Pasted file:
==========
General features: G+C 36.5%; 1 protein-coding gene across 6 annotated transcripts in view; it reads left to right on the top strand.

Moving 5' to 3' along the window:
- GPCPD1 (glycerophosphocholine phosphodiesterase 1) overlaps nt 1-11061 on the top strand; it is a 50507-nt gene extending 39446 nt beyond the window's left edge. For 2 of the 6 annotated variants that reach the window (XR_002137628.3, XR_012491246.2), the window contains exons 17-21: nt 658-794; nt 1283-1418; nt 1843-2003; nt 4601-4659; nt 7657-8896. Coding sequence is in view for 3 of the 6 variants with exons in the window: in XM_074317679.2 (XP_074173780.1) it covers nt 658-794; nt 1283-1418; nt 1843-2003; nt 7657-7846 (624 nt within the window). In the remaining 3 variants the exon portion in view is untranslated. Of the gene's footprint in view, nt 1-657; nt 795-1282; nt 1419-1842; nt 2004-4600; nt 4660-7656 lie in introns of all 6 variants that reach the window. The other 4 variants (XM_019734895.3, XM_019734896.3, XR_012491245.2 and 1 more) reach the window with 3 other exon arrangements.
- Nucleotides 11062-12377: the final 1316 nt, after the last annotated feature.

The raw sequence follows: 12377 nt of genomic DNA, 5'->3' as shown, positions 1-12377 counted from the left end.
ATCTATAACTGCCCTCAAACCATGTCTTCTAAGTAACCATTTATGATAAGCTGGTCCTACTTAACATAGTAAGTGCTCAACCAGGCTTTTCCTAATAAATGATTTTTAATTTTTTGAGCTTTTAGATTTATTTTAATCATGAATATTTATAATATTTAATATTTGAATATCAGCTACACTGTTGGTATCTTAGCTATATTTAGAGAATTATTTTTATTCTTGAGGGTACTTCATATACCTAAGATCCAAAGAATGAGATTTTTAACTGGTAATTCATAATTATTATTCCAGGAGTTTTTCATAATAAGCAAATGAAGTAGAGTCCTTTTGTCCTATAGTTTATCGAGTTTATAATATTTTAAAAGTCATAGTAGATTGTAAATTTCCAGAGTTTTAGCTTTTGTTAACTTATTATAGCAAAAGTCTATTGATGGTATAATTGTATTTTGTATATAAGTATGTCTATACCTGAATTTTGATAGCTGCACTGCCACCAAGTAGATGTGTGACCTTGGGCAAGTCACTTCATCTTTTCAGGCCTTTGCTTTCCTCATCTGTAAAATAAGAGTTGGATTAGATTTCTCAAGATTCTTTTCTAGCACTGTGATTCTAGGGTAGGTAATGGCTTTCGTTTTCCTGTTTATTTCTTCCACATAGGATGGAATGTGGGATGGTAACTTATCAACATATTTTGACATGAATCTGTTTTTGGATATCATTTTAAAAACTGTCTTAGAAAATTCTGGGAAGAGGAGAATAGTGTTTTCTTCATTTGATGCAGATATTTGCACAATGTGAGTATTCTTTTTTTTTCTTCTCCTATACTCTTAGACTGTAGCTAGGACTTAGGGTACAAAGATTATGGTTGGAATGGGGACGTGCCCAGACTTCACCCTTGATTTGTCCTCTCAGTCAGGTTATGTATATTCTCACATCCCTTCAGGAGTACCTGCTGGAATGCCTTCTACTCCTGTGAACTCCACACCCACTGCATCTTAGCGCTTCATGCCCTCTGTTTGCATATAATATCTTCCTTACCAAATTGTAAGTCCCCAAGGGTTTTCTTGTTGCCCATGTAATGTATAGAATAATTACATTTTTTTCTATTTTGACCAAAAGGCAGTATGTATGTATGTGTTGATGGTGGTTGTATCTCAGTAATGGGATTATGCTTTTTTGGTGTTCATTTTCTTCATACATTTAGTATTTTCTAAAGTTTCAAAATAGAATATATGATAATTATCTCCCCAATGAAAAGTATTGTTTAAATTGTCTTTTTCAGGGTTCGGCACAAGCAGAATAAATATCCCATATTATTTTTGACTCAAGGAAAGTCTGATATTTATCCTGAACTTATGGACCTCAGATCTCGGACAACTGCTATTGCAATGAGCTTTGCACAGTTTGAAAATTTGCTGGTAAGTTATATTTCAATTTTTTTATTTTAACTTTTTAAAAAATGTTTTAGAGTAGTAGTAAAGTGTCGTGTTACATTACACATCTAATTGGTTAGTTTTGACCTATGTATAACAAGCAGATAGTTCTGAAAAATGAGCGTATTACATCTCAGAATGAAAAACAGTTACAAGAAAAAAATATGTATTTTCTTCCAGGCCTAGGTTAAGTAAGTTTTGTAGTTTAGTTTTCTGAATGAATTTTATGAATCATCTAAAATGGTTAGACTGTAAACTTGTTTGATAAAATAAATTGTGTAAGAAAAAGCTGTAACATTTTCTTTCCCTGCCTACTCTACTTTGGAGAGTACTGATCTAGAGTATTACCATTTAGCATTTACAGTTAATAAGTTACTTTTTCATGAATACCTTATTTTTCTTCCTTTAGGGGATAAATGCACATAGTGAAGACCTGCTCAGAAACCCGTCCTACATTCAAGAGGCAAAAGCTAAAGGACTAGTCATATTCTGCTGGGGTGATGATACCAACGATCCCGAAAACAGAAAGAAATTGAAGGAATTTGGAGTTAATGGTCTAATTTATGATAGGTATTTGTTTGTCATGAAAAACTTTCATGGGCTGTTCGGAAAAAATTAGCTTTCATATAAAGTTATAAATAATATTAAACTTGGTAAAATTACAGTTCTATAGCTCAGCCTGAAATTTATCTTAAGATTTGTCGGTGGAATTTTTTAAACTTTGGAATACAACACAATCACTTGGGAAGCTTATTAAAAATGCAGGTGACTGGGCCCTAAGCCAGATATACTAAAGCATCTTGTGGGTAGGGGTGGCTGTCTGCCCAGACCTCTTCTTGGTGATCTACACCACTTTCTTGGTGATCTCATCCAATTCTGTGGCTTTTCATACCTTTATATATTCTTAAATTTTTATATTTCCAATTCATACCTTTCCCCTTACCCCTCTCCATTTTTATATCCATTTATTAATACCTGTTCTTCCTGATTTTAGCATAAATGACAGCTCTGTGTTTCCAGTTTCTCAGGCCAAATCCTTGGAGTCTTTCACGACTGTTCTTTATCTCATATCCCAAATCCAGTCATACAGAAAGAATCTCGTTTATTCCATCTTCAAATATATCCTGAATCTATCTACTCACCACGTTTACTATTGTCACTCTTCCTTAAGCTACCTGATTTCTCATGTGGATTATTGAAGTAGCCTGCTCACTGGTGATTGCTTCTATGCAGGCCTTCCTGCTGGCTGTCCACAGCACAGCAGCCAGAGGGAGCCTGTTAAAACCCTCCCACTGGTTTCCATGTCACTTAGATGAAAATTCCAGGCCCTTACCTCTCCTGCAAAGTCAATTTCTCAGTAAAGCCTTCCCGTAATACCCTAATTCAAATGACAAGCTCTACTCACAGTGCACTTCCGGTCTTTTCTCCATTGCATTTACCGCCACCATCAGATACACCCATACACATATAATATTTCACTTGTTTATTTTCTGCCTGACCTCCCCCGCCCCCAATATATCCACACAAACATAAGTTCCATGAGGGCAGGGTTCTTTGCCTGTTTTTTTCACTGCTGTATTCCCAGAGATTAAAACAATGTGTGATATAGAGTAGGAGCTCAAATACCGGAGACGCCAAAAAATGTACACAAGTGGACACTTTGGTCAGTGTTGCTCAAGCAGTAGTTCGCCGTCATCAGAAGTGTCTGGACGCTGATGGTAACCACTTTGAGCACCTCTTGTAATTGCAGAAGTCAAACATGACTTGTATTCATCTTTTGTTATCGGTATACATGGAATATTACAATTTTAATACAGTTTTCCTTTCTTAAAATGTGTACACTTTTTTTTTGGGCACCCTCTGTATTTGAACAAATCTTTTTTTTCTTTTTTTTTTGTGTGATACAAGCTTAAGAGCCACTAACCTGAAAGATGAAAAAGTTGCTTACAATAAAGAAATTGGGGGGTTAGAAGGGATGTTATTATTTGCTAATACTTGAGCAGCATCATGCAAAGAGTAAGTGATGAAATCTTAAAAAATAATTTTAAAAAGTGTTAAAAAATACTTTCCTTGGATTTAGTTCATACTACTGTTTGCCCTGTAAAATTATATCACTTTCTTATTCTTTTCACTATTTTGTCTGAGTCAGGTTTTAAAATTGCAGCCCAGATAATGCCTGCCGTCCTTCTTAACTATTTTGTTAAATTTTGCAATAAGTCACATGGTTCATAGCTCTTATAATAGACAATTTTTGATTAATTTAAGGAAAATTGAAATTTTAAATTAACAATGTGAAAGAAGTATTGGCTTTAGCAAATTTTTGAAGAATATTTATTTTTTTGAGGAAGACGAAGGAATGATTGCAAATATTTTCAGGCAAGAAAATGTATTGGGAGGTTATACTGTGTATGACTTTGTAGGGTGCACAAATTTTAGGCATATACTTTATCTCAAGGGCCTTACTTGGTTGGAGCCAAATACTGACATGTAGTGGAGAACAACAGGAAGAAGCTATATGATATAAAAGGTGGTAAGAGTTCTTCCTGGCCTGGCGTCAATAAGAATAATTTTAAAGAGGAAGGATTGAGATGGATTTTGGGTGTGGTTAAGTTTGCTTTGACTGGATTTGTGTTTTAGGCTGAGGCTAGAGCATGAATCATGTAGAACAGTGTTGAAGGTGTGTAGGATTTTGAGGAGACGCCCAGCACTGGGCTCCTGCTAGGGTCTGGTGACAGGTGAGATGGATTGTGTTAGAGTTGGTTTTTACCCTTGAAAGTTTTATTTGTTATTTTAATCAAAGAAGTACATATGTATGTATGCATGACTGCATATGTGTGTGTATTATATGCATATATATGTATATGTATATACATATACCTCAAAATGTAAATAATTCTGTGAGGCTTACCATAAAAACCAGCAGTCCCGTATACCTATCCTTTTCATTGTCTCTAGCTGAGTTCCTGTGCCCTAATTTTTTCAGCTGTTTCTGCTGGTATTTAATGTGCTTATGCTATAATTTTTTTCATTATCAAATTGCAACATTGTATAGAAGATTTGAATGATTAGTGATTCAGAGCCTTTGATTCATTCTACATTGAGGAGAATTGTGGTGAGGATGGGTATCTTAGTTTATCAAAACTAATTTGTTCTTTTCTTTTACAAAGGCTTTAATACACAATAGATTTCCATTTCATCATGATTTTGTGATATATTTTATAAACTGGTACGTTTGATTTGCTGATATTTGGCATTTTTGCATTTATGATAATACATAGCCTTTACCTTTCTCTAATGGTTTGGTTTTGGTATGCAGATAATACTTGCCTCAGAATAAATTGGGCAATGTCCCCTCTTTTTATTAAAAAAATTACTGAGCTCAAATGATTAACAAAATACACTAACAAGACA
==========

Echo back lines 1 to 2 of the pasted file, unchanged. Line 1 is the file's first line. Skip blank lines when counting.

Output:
General features: G+C 36.5%; 1 protein-coding gene across 6 annotated transcripts in view; it reads left to right on the top strand.

Moving 5' to 3' along the window: